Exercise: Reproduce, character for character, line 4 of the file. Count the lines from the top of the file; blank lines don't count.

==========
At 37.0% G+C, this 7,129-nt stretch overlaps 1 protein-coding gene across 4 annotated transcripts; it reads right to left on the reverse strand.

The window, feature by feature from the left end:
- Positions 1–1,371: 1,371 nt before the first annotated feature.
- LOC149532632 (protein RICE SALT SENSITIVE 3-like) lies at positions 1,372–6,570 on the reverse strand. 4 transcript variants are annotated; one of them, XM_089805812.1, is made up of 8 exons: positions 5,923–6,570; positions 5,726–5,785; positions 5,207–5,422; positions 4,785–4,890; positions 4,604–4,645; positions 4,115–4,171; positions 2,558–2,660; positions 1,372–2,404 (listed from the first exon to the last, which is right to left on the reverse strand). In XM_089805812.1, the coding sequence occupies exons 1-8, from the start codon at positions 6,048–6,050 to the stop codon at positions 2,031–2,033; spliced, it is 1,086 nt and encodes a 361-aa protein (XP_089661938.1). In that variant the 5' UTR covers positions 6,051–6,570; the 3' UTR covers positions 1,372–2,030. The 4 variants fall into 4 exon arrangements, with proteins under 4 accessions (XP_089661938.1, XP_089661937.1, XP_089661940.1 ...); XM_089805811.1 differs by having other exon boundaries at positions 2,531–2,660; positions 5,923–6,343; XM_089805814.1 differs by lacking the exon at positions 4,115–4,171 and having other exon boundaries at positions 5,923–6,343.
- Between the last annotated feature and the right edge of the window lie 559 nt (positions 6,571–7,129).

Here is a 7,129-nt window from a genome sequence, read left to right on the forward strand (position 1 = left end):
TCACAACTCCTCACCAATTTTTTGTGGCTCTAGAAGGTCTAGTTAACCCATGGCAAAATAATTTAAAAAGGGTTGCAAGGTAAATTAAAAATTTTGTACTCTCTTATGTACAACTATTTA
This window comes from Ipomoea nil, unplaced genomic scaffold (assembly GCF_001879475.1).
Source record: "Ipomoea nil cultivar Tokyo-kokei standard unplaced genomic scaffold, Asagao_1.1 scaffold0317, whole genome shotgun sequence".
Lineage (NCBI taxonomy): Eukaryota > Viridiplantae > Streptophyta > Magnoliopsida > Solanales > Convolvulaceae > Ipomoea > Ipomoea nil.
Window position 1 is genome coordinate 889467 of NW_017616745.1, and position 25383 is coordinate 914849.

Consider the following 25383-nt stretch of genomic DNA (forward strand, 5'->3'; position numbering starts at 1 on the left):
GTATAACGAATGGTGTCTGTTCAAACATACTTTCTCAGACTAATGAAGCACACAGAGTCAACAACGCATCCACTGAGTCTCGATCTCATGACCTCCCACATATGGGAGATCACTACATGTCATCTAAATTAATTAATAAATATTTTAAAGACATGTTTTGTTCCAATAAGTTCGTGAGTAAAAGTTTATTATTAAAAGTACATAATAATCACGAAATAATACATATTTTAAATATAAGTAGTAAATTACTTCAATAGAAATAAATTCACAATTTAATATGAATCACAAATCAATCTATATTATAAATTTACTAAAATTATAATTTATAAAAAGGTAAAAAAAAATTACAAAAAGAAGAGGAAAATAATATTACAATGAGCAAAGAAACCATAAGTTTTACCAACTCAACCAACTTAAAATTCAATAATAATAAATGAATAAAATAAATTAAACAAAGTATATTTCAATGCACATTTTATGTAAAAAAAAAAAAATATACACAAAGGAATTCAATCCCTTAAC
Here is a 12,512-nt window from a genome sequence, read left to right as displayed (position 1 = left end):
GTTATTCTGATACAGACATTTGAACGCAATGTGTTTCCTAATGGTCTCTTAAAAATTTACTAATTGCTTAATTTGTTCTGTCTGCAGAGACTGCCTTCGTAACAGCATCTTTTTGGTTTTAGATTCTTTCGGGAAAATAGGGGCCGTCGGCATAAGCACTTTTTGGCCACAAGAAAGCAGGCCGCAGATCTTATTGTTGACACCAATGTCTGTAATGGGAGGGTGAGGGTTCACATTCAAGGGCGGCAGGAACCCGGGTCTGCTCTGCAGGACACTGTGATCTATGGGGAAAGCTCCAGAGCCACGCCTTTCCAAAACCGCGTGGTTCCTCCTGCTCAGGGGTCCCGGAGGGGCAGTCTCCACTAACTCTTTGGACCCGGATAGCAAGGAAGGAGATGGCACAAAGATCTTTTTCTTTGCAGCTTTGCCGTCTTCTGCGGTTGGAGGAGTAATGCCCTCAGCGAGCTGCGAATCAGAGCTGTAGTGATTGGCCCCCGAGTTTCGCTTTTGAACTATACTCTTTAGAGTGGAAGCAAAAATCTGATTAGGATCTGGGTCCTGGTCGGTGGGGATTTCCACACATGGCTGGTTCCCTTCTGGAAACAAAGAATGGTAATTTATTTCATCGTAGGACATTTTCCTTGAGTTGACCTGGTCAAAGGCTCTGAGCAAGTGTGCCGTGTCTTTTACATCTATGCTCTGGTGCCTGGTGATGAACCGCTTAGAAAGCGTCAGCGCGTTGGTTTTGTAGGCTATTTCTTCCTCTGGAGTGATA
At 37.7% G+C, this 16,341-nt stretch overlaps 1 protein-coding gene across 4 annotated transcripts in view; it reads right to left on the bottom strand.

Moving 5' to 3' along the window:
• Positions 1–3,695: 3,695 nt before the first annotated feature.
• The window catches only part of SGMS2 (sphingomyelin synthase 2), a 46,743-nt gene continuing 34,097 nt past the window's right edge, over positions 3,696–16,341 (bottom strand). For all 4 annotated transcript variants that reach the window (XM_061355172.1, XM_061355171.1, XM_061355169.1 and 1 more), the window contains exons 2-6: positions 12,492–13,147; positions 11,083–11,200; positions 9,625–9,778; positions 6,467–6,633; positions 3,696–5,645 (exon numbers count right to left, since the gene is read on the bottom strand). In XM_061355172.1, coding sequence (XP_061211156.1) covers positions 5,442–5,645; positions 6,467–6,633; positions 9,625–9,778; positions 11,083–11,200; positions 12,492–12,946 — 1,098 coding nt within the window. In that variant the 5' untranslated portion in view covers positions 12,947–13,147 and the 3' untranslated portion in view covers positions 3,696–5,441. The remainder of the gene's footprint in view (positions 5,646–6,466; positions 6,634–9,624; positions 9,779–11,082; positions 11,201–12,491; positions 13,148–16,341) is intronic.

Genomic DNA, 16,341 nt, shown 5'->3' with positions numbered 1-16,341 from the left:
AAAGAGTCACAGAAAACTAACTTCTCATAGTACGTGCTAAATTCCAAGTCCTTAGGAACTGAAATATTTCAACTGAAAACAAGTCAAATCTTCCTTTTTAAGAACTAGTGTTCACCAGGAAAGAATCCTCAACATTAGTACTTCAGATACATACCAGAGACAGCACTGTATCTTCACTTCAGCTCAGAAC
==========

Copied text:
- LOC149532632 (protein RICE SALT SENSITIVE 3-like) lies at positions 1,372–6,570 on the reverse strand. 4 transcript variants are annotated; one of them, XM_089805812.1, is made up of 8 exons: positions 5,923–6,570; positions 5,726–5,785; positions 5,207–5,422; positions 4,785–4,890; positions 4,604–4,645; positions 4,115–4,171; positions 2,558–2,660; positions 1,372–2,404 (listed from the first exon to the last, which is right to left on the reverse strand). In XM_089805812.1, the coding sequence occupies exons 1-8, from the start codon at positions 6,048–6,050 to the stop codon at positions 2,031–2,033; spliced, it is 1,086 nt and encodes a 361-aa protein (XP_089661938.1). In that variant the 5' UTR covers positions 6,051–6,570; the 3' UTR covers positions 1,372–2,030. The 4 variants fall into 4 exon arrangements, with proteins under 4 accessions (XP_089661938.1, XP_089661937.1, XP_089661940.1 ...); XM_089805811.1 differs by having other exon boundaries at positions 2,531–2,660; positions 5,923–6,343; XM_089805814.1 differs by lacking the exon at positions 4,115–4,171 and having other exon boundaries at positions 5,923–6,343.